The Overdue Review: The Deed of Paksenarrion
The Blockbuster Fantasy Hit of 1989!
During my adolescence, I read and re-read Tolkien's Lord of the Rings Trilogy multiple times until I could recite dialogue, knew the history and geography of Middle-Earth like it was my own neighborhood, and even learned to write dwarfish and elfish runes. One thing I never did? I never wondered about the citizens and subjects of the kingdoms that the heroes were defending. I never wondered how warriors learned their trade, or about the economic realities of caravans. I never examined the world to see if it made sense.
In 1989 I read Sheepfarmer's Daughter, the unfortunately-named first book of the Deed of Paksenarrion trilogy, and for the first time I could see how a Tolkien-esque world could hold together, blending heroic fantasy with a soldier's-eye view of the epic struggles in the land. I could see how a single adventurer could make a difference.
The Deed of Paksenarrion tells the story of a, yes, sheepfarmer's daughter who joins a mercenary company because she wants to be a warrior. The first volume details her days as a recruit and soldier for Duke Phelan's Company, learning her trade while encountering fighters both good and evil, wicked plots, and magical spells for the first time. The second book, Divided Allegiance, has Paks adventuring on her own, training as a paladin candidate, and being tormented by evil forces. The final volume, Oath of Gold, sees her recover from her ordeals, attain her full paladin's powers, and use them for the purpose they were intended. It's an epic that sprawls over an entire continent, mixing personal battles with world-spanning political conflicts, and it is a textbook example of how high fantasy can be fleshed out to create a world that feels entirely realistic and believable.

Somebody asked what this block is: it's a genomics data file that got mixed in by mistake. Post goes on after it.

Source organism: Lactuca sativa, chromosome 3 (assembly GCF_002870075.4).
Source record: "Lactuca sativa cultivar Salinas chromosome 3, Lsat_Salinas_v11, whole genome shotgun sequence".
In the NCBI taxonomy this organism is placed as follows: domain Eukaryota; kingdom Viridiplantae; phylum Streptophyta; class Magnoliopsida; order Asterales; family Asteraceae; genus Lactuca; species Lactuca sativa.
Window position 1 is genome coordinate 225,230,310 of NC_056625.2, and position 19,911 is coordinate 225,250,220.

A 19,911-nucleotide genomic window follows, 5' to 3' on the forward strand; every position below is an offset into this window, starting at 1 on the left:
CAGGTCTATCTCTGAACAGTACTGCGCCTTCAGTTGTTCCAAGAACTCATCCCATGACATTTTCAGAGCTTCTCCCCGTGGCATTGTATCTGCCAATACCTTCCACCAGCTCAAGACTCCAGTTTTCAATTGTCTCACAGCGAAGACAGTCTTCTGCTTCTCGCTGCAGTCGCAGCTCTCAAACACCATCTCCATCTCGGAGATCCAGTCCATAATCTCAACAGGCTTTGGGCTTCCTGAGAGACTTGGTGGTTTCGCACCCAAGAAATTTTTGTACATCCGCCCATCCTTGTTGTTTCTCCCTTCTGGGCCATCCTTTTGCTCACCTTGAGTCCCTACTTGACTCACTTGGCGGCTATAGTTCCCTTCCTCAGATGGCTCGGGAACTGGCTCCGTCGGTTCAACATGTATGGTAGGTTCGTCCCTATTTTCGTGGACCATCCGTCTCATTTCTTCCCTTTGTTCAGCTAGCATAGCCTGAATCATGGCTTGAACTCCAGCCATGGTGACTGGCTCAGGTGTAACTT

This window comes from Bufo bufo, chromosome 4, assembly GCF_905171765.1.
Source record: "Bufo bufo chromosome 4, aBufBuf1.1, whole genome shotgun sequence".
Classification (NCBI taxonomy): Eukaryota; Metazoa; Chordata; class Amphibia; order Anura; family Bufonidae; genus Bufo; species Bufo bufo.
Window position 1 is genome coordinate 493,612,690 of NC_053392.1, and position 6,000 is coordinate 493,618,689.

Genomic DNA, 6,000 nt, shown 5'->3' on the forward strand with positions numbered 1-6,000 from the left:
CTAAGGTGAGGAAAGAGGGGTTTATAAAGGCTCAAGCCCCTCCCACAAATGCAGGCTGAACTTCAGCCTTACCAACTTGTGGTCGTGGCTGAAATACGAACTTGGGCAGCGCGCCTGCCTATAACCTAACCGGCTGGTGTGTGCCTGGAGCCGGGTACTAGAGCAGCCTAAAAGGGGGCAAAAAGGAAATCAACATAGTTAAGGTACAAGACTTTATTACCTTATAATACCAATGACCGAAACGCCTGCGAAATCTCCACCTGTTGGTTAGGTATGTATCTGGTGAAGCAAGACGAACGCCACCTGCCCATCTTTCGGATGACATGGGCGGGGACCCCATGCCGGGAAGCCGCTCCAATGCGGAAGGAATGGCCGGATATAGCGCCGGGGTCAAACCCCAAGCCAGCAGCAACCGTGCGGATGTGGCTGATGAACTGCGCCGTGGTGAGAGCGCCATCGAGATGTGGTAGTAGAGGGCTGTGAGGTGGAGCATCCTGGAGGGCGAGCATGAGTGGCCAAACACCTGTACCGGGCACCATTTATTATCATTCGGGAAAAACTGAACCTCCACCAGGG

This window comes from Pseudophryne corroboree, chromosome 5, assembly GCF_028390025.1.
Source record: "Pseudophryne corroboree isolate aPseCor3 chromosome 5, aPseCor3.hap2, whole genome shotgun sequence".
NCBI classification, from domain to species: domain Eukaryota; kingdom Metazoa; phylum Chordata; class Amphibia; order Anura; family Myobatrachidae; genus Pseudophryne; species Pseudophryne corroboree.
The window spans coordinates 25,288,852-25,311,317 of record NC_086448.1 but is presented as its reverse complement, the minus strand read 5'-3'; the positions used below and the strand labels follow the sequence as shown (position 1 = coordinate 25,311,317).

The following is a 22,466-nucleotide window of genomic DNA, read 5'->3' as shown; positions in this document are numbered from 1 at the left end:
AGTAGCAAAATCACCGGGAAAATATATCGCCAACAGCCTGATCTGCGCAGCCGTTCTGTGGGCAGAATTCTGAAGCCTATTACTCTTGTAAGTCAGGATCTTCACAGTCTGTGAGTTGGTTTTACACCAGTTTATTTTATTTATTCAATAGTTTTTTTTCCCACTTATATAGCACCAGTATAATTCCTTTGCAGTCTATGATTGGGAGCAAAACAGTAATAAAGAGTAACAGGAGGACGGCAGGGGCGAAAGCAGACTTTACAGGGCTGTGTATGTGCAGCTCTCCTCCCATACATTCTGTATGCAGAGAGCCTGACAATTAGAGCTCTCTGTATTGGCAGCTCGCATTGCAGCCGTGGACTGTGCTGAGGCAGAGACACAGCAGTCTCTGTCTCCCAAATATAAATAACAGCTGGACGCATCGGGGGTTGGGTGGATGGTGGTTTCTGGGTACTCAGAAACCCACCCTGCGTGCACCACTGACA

In these books, mighty heroes rub shoulders with militiamen from the local village. Wizards are in the hire of noblemen, and their magic has real-world limitations and restrictions. Evil people live side by side with good people, and most folks are somewhere in between. Paladins aren't born--they are trained, then approved by the deity they serve. Fighters must learn their skills doing boring drills and practice, and sometimes they die or become crippled while trying. Not only does this saga recall Tolkien, but I found myself thinking more than once that Elizabeth Moon must play Dungeons and Dragons, because it's all there--fighters, clerics, thieves, magic-users, orcs, dire wolves--all couched in a detailed world that just makes sense. The village of Brewersbridge, in books 2 and 3, reminded me strongly of the old dungeon module, T1-The Village of Hommlet, right down to the ruined keep that Paks and her party assault.
Some readers may have difficulty with Moon's prose. She focuses in detail on the landscapes, the history and the lives of people in her world, and at times that slows the narrative to a crawl. But those who invest the time and patience, or those who enjoy this much detail, will learn a lot from it. Game masters in particular will find a wealth of ideas to steal outright and put into their games. So if you haven't yet read this series in the 25+ years since it was published, go find it, and Gird's Grace upon you.